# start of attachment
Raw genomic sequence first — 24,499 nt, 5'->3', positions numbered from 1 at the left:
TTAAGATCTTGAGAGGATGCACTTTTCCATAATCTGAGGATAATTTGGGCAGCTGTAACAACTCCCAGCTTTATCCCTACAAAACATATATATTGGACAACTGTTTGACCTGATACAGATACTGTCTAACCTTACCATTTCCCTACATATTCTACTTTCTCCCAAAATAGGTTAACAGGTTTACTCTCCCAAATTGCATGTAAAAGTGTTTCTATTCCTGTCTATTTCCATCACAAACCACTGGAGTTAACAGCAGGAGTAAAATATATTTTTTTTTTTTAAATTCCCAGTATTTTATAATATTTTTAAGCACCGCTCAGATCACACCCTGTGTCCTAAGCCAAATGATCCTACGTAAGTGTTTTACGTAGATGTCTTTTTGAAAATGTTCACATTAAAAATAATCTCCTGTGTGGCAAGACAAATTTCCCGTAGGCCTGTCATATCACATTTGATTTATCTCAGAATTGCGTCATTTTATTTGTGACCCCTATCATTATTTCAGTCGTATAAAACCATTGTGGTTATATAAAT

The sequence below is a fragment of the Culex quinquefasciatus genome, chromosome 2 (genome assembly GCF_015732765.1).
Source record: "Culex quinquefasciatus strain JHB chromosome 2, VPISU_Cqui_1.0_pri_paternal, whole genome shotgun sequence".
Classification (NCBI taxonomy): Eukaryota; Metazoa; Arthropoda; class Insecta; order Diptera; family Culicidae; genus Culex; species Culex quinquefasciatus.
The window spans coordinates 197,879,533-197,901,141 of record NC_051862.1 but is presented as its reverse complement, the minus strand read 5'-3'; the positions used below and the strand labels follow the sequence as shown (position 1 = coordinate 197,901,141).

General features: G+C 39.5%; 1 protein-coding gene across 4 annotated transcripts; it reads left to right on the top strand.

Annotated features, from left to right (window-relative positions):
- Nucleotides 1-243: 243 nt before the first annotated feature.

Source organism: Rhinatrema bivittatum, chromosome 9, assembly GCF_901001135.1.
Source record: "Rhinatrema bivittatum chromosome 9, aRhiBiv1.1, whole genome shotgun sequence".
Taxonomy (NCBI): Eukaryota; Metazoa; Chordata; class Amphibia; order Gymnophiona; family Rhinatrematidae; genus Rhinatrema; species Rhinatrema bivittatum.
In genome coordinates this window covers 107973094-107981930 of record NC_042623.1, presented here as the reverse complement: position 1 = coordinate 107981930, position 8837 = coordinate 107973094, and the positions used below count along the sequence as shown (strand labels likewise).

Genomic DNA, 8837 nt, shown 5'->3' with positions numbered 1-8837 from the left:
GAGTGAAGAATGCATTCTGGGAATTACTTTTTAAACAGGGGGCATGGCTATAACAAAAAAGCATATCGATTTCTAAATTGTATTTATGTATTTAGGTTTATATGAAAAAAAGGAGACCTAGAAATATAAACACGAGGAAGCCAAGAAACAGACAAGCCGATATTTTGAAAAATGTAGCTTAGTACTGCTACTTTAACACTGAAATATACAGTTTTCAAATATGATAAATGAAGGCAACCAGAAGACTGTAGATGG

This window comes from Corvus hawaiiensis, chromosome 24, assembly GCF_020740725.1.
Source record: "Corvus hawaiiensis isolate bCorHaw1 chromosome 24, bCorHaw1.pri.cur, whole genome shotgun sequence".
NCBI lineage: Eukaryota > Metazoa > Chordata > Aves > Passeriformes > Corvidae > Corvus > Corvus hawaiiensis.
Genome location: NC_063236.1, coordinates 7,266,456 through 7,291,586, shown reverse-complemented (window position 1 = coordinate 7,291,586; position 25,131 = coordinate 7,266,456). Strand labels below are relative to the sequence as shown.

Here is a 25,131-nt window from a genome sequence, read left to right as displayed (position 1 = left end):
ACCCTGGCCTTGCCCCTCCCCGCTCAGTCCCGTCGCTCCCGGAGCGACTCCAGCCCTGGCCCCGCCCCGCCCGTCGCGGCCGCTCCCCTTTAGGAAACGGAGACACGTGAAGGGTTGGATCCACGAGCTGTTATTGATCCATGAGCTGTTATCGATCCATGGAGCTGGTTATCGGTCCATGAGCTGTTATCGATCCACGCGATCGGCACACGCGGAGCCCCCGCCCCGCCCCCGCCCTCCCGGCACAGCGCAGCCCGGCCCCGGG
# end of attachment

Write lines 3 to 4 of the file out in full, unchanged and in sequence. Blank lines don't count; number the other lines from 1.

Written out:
The sequence below is a fragment of the Culex quinquefasciatus genome, chromosome 2 (genome assembly GCF_015732765.1).
Source record: "Culex quinquefasciatus strain JHB chromosome 2, VPISU_Cqui_1.0_pri_paternal, whole genome shotgun sequence".